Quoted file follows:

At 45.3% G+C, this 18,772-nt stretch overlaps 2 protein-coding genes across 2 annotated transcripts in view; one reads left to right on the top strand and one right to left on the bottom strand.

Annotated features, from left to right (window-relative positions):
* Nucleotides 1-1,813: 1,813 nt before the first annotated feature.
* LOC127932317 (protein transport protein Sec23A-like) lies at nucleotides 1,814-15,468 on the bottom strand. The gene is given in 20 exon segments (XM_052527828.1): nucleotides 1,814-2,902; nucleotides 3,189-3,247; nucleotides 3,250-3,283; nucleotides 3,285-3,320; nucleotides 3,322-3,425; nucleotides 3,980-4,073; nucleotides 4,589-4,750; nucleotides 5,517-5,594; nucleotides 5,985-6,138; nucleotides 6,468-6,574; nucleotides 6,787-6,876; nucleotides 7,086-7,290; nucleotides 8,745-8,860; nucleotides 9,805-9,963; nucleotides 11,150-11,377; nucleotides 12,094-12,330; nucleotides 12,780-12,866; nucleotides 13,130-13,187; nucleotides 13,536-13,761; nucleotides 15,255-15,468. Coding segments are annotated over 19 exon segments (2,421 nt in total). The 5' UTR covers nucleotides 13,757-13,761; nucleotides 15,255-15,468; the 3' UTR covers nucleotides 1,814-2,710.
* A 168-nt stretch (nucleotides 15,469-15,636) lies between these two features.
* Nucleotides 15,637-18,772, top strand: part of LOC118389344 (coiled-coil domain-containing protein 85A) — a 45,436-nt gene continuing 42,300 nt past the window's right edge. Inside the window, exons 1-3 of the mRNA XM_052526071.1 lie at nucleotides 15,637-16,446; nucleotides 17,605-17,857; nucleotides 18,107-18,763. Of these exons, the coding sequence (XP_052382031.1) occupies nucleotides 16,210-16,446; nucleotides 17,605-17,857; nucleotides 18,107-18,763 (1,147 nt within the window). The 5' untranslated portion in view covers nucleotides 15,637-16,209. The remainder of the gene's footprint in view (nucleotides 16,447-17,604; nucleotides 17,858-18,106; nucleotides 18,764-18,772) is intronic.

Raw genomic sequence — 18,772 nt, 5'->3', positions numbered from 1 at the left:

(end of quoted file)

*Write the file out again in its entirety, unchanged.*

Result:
At 45.3% G+C, this 18,772-nt stretch overlaps 2 protein-coding genes across 2 annotated transcripts in view; one reads left to right on the top strand and one right to left on the bottom strand.

Annotated features, from left to right (window-relative positions):
* Nucleotides 1-1,813: 1,813 nt before the first annotated feature.
* LOC127932317 (protein transport protein Sec23A-like) lies at nucleotides 1,814-15,468 on the bottom strand. The gene is given in 20 exon segments (XM_052527828.1): nucleotides 1,814-2,902; nucleotides 3,189-3,247; nucleotides 3,250-3,283; nucleotides 3,285-3,320; nucleotides 3,322-3,425; nucleotides 3,980-4,073; nucleotides 4,589-4,750; nucleotides 5,517-5,594; nucleotides 5,985-6,138; nucleotides 6,468-6,574; nucleotides 6,787-6,876; nucleotides 7,086-7,290; nucleotides 8,745-8,860; nucleotides 9,805-9,963; nucleotides 11,150-11,377; nucleotides 12,094-12,330; nucleotides 12,780-12,866; nucleotides 13,130-13,187; nucleotides 13,536-13,761; nucleotides 15,255-15,468. Coding segments are annotated over 19 exon segments (2,421 nt in total). The 5' UTR covers nucleotides 13,757-13,761; nucleotides 15,255-15,468; the 3' UTR covers nucleotides 1,814-2,710.
* A 168-nt stretch (nucleotides 15,469-15,636) lies between these two features.
* Nucleotides 15,637-18,772, top strand: part of LOC118389344 (coiled-coil domain-containing protein 85A) — a 45,436-nt gene continuing 42,300 nt past the window's right edge. Inside the window, exons 1-3 of the mRNA XM_052526071.1 lie at nucleotides 15,637-16,446; nucleotides 17,605-17,857; nucleotides 18,107-18,763. Of these exons, the coding sequence (XP_052382031.1) occupies nucleotides 16,210-16,446; nucleotides 17,605-17,857; nucleotides 18,107-18,763 (1,147 nt within the window). The 5' untranslated portion in view covers nucleotides 15,637-16,209. The remainder of the gene's footprint in view (nucleotides 16,447-17,604; nucleotides 17,858-18,106; nucleotides 18,764-18,772) is intronic.

Raw genomic sequence — 18,772 nt, 5'->3', positions numbered from 1 at the left: